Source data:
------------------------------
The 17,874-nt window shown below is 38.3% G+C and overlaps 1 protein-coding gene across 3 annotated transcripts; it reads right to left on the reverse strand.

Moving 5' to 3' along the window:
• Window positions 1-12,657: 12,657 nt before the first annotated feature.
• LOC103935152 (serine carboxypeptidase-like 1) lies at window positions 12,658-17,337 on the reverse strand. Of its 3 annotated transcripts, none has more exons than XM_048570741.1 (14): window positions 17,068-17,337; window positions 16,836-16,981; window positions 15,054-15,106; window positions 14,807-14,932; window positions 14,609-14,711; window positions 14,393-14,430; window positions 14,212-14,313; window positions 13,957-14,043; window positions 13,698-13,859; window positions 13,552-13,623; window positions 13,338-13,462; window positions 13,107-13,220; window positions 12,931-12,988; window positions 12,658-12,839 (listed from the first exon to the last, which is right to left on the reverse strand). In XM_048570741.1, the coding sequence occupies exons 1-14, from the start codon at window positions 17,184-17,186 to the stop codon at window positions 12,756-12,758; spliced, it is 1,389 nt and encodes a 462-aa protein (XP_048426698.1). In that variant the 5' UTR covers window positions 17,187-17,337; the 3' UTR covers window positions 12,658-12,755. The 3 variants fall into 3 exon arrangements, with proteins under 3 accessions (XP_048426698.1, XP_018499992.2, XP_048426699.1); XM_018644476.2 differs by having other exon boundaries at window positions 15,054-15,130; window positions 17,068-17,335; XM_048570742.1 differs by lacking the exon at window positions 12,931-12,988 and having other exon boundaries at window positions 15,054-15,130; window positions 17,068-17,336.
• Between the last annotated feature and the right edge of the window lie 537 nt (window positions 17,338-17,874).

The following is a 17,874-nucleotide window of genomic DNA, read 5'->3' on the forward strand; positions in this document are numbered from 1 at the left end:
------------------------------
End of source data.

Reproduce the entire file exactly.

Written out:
The 17,874-nt window shown below is 38.3% G+C and overlaps 1 protein-coding gene across 3 annotated transcripts; it reads right to left on the reverse strand.

Moving 5' to 3' along the window:
• Window positions 1-12,657: 12,657 nt before the first annotated feature.
• LOC103935152 (serine carboxypeptidase-like 1) lies at window positions 12,658-17,337 on the reverse strand. Of its 3 annotated transcripts, none has more exons than XM_048570741.1 (14): window positions 17,068-17,337; window positions 16,836-16,981; window positions 15,054-15,106; window positions 14,807-14,932; window positions 14,609-14,711; window positions 14,393-14,430; window positions 14,212-14,313; window positions 13,957-14,043; window positions 13,698-13,859; window positions 13,552-13,623; window positions 13,338-13,462; window positions 13,107-13,220; window positions 12,931-12,988; window positions 12,658-12,839 (listed from the first exon to the last, which is right to left on the reverse strand). In XM_048570741.1, the coding sequence occupies exons 1-14, from the start codon at window positions 17,184-17,186 to the stop codon at window positions 12,756-12,758; spliced, it is 1,389 nt and encodes a 462-aa protein (XP_048426698.1). In that variant the 5' UTR covers window positions 17,187-17,337; the 3' UTR covers window positions 12,658-12,755. The 3 variants fall into 3 exon arrangements, with proteins under 3 accessions (XP_048426698.1, XP_018499992.2, XP_048426699.1); XM_018644476.2 differs by having other exon boundaries at window positions 15,054-15,130; window positions 17,068-17,335; XM_048570742.1 differs by lacking the exon at window positions 12,931-12,988 and having other exon boundaries at window positions 15,054-15,130; window positions 17,068-17,336.
• Between the last annotated feature and the right edge of the window lie 537 nt (window positions 17,338-17,874).

The following is a 17,874-nucleotide window of genomic DNA, read 5'->3' on the forward strand; positions in this document are numbered from 1 at the left end: